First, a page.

What makes a purse a miser’s purse?

 

 

  • Nineteenth-century miser’s purses developed from seventeenth- and eighteenth-century purses, which were also long and narrow with slit openings. These purses usually had one tied end and one rounded end, which may have developed from the practice of storing coins in the toe of a stocking in centuries prior.
  • In their time, miser’s purses were known as short purses or long purses (depending on their length), gentlemen’s purses, or purses.
  • Miser’s purse is a term that dates to the turn of the twentieth century, near the end of the purse’s popularity. It was inspired by the purse’s design, which made it very difficult to retrieve its contents.
  • Nineteenth-century miser’s purses were often made as single-element structures from silk net, crochet or knit, although other materials, such as leather, chain-link mesh, hair, and wool or velvet cloth, were sometimes used.
  • Although miser’s purses had faded from popular culture by the nineteen-teens, Arthur D. Little, a Cambridge industrialist, constructed two miser’s purses with threads made from animal byproducts in 1921. Little was inspired to make the purses after hearing someone quote Jonathan Swift’s adage, “You can’t make a silk purse of a sow’s ear.” His process was outlined in On the Making of Silk Purses from Sows’ Ears: A Contribution to Philosophy (Cambridge: Arthur Little, 1921).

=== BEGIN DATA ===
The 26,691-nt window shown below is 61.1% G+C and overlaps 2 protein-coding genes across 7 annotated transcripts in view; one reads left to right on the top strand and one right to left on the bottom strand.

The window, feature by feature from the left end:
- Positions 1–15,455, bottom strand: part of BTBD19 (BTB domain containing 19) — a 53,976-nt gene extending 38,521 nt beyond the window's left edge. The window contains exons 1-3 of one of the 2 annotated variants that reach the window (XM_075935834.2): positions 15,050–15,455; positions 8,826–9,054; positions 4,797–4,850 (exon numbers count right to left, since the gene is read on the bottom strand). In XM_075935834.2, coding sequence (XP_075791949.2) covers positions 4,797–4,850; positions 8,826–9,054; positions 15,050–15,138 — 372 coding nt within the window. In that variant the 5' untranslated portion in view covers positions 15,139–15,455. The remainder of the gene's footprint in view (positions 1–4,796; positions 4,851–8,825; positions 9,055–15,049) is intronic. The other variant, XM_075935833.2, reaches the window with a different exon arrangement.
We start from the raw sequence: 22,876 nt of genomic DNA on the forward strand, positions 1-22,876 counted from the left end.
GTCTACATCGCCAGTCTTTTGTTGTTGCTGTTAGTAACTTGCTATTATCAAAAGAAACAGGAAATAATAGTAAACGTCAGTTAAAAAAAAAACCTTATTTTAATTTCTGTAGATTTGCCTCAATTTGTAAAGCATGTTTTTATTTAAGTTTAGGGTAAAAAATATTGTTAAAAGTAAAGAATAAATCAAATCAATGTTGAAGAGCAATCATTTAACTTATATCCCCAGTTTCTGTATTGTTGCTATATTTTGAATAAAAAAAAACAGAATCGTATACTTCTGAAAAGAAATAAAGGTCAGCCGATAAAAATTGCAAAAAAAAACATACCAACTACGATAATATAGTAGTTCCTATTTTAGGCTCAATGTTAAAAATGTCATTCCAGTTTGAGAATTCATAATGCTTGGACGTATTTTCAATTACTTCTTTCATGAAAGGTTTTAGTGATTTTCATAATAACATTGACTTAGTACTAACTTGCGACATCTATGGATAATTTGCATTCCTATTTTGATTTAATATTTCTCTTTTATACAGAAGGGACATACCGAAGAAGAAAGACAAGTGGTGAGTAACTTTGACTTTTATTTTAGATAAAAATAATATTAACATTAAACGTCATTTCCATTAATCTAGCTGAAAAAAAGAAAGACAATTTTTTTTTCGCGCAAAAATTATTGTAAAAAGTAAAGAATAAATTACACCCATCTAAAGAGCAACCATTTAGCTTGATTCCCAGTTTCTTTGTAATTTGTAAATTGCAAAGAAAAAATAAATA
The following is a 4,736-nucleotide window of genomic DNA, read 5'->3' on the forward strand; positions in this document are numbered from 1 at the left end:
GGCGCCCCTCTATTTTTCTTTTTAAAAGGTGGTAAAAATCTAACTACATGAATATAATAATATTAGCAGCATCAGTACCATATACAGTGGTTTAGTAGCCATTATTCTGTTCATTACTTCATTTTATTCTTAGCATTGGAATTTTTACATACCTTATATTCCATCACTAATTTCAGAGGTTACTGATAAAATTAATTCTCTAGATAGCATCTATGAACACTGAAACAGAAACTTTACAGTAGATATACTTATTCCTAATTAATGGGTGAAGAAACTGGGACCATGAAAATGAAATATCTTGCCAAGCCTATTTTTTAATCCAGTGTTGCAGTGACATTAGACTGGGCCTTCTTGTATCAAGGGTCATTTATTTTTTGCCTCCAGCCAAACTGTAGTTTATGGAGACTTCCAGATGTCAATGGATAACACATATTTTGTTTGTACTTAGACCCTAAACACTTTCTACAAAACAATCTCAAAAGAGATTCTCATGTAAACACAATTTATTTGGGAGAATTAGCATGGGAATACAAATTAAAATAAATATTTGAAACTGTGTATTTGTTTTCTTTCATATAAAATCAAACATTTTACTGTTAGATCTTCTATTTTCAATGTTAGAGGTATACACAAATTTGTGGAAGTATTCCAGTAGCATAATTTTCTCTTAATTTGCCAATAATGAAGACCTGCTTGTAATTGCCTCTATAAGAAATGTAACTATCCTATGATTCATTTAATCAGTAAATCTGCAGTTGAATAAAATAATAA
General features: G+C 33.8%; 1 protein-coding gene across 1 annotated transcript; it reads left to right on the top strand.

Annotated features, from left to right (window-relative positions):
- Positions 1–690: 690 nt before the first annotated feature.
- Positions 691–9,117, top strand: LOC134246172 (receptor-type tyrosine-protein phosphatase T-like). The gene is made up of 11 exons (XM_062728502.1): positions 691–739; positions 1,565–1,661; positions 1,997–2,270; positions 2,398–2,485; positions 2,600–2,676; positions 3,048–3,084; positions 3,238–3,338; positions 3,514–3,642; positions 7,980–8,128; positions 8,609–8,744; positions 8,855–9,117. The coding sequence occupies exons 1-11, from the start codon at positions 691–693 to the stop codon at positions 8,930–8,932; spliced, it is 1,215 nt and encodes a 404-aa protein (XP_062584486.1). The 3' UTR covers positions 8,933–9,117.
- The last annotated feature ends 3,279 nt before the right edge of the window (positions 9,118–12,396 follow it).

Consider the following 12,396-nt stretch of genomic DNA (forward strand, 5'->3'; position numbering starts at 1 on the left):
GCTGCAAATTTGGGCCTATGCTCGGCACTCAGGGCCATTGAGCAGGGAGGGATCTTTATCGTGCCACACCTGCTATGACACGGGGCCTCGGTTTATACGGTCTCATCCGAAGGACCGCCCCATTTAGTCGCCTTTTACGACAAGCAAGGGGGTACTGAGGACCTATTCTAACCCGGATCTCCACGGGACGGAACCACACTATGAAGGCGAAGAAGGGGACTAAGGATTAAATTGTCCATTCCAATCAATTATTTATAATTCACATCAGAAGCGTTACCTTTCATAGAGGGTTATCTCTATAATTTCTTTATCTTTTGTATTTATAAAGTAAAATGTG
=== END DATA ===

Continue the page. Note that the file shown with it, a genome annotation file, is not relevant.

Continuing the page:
• Miser’s purses were made in myriad designs and colors. Some of the motifs for miser’s purses included renderings of animals, crosses, and paisleys. Red, blue, and green were popular colors for miser’s purses, the latter especially for men.
  • More information about miser’s purse designs may be found in the DesignFile e-book, The Miser's Purse

 

Fig.02


Purses in pink-purple hues were common in the late nineteenth century, after chemist William Henry Perkins discovered mauvine, a pink-purple aniline dye, in 1856.

Miser’s purse, American, late 19th century
Silk crochet, steel beads and rings
16 15/ 16 x 31 1/ 2 inches (43 x 80 centimeters)
Gift of the children of Mrs. Charles Custis Harrison, 1929-175-15
Philadelphia Museum of Art

Scroll to top